To be perfect is to have all the required or desirable elements, qualities, or characteristics; as good as it is possible to be. For a very long time, I believed that, if I worked hard enough, I would eventually reach a point of perfectionism… in all areas of my life, from the breakfast I made in the morning (or prepared the night before) to the matching PJ’s I wore at night. I also believed that, if I never reached this goal, I would automatically become a failure – someone to be looked down on and shamed. Because of this belief, I lived most of my life with warped expectations, mainly of myself but also of others, and quickly developed major misconceptions about how the world saw me, as a result.
As a child and teenager, I subconsciously created protective personas that would better hide my “flaws” and “imperfections”. I worked hard and endlessly to look and act the part, putting my “inspirations” on unwarranted pedestals and giving myself a real hard time if ever I slipped out of line. I felt conflicted inside, but I didn’t exactly know this at the time, or have any insight as to why what I was doing and where I was felt so wrong. What I did know was that there didn’t seem to be any other option. I knew I was somewhat trapped, and I knew I had to play a game to survive in my environment. Of course, I’m referring to parts of school and my home life here, but I also think this reference actually relates to much broader aspects of growing up in a heavily Westernised society.
You see – my school and home life were rife with equally good and bad moments. That much I think can be said for pretty much anyone. The good moments were made up of kindness, empathy, love, humour and friendship. But what made up the bad moments? Well, that side isn’t so clear-cut for me. I can only tell you what I see now, and that is the influence of evil. Now by using the word evil, I don’t mean some weird spirit or the illuminati – I simply mean the underlying lies we have come to believe and sick systems we live our lives by. I fear I’m not making myself clear enough, so let me ask you this: if the media didn’t airbrush celebrities or feed us false photoshopped images, would the girls at your school have been so body-conscious? And now think, how many issues did such insecurities cause?
I’m truthing here and so judgement is inevitable, but I can think of many, many times where I have been envious of someone I thought to be “prettier” or more “perfect” than me. It’s a horrible, crippling feeling that plenty of us know all too well. Experiencing this doesn’t make us bad people, but failing to even try to understand where it is rooted kind of does. Like I mentioned in an earlier post, things such as traumatic personal experiences, social media and the worrying epidemic of rewarding (not treating) Narcissistic Personality Disorder are all elements I believe to be messing up our expectations and pressuring us to ignore our true identities and explore our purposeful personality traits.
I learned, or at least told myself, that I wasn’t “good enough” from a very young age. Attempting to be perfect all the time and constantly failing made me hate myself. And then because I despised myself, I felt easily intimidated and massively vulnerable. Interestingly, this cycle isn’t unique to me or new to the world. In fact, it’s all part of that sick system I told you about. So what is a sick system, exactly? Good question! A sick system, in this case, is a method developed to manipulate and constrain one to thousands of individuals, even to the other participant(s) own detriment. Such systems can be found in some (but most certainly not all) cults, families, schools, business organisations, governments and even couples.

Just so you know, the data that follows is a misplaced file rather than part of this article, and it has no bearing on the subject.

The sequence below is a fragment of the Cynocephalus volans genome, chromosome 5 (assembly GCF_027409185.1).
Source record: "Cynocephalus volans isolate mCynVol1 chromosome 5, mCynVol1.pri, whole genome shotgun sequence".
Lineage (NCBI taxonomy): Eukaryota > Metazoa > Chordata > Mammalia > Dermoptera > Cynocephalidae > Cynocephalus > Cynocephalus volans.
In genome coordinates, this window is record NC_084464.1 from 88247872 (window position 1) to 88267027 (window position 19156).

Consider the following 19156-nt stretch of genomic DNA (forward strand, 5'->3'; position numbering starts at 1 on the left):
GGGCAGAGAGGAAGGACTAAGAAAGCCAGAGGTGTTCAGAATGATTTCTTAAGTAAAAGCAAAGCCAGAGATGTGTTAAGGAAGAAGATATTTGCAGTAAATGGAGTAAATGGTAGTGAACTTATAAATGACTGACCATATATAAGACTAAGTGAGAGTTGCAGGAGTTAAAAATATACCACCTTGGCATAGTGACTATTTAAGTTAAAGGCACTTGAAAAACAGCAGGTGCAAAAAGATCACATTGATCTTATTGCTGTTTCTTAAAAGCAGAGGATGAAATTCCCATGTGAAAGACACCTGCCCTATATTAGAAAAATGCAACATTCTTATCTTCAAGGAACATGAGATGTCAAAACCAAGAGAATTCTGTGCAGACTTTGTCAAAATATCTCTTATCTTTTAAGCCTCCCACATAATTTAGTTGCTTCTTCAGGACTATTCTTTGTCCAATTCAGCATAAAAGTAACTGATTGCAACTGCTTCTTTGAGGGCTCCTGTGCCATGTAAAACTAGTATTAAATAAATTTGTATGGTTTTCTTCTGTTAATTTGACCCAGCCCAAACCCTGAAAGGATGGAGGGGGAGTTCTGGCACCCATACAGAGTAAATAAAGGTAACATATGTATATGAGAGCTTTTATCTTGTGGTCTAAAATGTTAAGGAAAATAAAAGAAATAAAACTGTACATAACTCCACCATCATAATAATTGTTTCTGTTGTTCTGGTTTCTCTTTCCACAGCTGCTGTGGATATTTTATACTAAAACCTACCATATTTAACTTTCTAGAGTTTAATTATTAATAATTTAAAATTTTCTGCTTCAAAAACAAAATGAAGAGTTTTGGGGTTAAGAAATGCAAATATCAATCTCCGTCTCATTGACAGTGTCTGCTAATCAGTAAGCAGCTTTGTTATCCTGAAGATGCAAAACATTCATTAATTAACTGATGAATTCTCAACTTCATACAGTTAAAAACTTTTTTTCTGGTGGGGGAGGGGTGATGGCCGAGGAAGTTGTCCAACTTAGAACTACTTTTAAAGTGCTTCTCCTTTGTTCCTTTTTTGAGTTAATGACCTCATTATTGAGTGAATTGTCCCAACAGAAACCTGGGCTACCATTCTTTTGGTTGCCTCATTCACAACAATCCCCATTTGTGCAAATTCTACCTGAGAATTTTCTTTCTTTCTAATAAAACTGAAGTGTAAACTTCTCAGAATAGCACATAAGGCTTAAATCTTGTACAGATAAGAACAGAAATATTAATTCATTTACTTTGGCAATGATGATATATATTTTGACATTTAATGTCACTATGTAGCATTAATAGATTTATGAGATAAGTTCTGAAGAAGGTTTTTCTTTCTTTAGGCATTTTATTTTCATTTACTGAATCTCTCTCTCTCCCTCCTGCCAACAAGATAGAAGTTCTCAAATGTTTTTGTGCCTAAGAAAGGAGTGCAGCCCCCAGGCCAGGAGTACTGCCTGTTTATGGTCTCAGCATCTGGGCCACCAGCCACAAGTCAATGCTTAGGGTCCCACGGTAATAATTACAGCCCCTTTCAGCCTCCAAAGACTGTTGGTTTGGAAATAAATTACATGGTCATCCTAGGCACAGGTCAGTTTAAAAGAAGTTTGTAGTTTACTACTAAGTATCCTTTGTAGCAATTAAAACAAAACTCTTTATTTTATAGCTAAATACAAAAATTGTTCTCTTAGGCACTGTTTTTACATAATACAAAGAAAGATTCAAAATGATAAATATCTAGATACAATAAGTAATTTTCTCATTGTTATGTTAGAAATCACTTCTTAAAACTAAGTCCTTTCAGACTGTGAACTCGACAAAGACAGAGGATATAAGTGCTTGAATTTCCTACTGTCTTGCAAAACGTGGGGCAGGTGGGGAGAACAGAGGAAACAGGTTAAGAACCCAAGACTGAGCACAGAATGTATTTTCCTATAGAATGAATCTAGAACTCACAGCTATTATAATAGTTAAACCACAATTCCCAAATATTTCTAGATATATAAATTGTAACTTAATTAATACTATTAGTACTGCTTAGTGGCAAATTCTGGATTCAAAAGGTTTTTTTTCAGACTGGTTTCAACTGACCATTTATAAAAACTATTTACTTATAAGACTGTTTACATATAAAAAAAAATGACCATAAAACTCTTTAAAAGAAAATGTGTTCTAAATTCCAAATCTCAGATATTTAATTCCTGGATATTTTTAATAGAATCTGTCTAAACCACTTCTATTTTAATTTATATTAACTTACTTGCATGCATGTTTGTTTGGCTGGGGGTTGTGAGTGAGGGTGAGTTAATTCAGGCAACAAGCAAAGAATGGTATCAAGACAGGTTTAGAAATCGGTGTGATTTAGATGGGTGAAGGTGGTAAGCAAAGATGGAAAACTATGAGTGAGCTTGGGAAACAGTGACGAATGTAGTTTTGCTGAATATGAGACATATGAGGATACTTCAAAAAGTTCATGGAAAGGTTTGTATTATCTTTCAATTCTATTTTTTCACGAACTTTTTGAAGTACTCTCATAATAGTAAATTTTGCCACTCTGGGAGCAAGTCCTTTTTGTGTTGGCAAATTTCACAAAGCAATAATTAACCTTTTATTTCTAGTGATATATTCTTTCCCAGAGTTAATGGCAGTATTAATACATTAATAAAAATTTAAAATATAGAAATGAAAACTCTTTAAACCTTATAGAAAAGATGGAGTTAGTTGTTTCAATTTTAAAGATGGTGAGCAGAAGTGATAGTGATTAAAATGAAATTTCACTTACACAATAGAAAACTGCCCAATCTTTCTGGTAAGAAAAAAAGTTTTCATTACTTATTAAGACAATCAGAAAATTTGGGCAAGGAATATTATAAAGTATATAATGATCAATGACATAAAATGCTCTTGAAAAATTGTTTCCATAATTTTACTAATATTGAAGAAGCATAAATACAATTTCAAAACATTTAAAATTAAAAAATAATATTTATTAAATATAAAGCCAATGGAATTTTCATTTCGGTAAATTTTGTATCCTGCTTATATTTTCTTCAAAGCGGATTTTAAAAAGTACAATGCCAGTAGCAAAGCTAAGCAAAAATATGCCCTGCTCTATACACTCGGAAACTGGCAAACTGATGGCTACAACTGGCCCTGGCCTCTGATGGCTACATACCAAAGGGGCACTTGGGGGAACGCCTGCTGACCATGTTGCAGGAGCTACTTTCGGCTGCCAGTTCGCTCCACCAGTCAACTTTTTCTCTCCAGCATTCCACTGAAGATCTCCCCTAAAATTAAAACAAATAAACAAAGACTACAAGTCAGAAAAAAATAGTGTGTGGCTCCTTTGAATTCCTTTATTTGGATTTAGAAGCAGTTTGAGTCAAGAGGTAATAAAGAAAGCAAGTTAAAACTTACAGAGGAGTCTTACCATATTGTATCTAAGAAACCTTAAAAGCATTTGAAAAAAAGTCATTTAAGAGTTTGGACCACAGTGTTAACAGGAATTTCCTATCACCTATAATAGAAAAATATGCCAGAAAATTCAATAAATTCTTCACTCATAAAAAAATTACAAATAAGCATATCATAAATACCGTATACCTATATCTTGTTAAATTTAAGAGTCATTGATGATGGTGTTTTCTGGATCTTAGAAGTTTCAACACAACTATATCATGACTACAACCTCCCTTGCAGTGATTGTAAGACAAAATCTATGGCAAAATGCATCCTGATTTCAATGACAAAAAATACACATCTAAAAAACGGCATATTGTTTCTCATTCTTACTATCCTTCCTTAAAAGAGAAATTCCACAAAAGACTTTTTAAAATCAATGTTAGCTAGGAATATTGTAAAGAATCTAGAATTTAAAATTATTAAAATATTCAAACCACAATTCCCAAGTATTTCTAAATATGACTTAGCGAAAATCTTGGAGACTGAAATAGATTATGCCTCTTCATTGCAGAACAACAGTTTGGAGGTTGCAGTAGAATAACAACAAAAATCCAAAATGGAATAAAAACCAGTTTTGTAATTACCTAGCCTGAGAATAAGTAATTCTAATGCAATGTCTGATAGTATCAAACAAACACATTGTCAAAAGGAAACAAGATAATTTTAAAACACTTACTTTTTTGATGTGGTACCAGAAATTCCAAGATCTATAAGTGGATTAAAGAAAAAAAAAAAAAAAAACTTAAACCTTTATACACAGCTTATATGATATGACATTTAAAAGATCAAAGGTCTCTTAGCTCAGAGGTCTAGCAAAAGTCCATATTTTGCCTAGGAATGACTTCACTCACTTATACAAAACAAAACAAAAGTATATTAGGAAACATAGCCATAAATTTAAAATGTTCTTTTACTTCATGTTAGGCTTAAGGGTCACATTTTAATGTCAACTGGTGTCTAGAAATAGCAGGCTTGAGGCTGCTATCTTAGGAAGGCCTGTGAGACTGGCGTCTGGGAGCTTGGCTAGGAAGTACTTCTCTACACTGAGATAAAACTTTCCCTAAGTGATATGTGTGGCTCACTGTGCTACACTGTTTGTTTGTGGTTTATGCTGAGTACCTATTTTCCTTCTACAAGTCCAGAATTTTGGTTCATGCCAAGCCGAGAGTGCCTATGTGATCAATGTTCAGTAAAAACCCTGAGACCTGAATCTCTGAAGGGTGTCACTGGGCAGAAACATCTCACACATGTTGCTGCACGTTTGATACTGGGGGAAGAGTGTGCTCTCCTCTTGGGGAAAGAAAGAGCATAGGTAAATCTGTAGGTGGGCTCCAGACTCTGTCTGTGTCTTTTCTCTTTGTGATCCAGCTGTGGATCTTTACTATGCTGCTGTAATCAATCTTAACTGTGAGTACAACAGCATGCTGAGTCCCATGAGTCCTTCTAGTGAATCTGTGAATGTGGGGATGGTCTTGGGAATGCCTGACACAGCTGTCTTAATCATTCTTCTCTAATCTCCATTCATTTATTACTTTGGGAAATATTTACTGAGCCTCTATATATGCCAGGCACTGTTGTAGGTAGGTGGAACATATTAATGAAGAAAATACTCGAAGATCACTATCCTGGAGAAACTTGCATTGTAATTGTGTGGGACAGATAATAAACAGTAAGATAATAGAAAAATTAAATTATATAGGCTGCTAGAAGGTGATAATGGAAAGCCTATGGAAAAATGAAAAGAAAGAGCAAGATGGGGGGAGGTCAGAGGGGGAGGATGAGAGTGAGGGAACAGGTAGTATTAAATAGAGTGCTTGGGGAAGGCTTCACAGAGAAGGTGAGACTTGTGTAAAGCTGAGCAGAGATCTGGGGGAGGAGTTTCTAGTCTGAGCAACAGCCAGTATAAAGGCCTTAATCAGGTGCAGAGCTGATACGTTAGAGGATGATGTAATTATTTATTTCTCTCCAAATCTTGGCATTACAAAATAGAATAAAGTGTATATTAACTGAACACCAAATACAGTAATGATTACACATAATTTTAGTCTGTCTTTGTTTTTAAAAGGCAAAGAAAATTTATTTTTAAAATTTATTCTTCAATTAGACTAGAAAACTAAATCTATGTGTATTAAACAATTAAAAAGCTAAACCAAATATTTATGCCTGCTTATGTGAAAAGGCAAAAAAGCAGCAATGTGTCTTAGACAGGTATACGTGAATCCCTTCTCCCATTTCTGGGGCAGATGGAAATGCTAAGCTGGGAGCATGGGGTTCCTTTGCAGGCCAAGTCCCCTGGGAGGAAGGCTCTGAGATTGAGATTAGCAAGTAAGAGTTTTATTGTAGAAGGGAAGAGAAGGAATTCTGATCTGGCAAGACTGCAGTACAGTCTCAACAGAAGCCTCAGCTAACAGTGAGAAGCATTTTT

A sick system can take many forms, but the majority that I have explored and experienced have the following “rules” in common:
Rule 1. Develop and maintain a fake-focus – like a magician, using misdirection to create an illusion.
Rule 2. Keep them overly occupied, allowing no real time for reflection or thought of their own.
Rule 3. Keep them worn-out and over-worked, ensuring no time for valuable questioning.
Rule 4. Only reward intermittently, with strings or follow-up expectations attached.
Rule 5. Ensure an emotional attachment, as this is what encourages loyalty most.
Sound somewhat familiar? Everyone I’ve spoken to face-to-face about this issue can admit that they have at some point, become victim to a sick system. Oddly, this isn’t actually seen as an issue for some – unlike me who refuses to accept that this mass manipulation is just a “part of life” that we have to put up with.
If you’re expecting an answer, solution or quick-fix right about now, then you’ll be disappointed to learn that I don’t have one. However, if you’re hoping to gain some insight into the qualities that keep you in a sick system, you’ll be delighted to learn that I’ve developed another 5-point list for you to keep in mind when you feel stuck, misunderstood or covertly influenced:
3. An empathic nature
None of the above qualities are, in my view, “bad”. I’d much more willingly describe them as “good”, but only in certain circumstances. I don’t believe you have to lose any of them, but I do strongly encourage you to work on balancing them if you feel as though these are “weak points” that enable you to be easily manipulated or controlled. After all, it can be real easy to confuse your true identity with a protective persona and buy into the lie that perfection is a realistic perspective, let alone one we should be striving (fighting) for!
Can you relate to any of the points raised in this post? Share your experience, story or opinion using the comments section below and remember, I always welcome feedback warmly 🙂
Lots of love,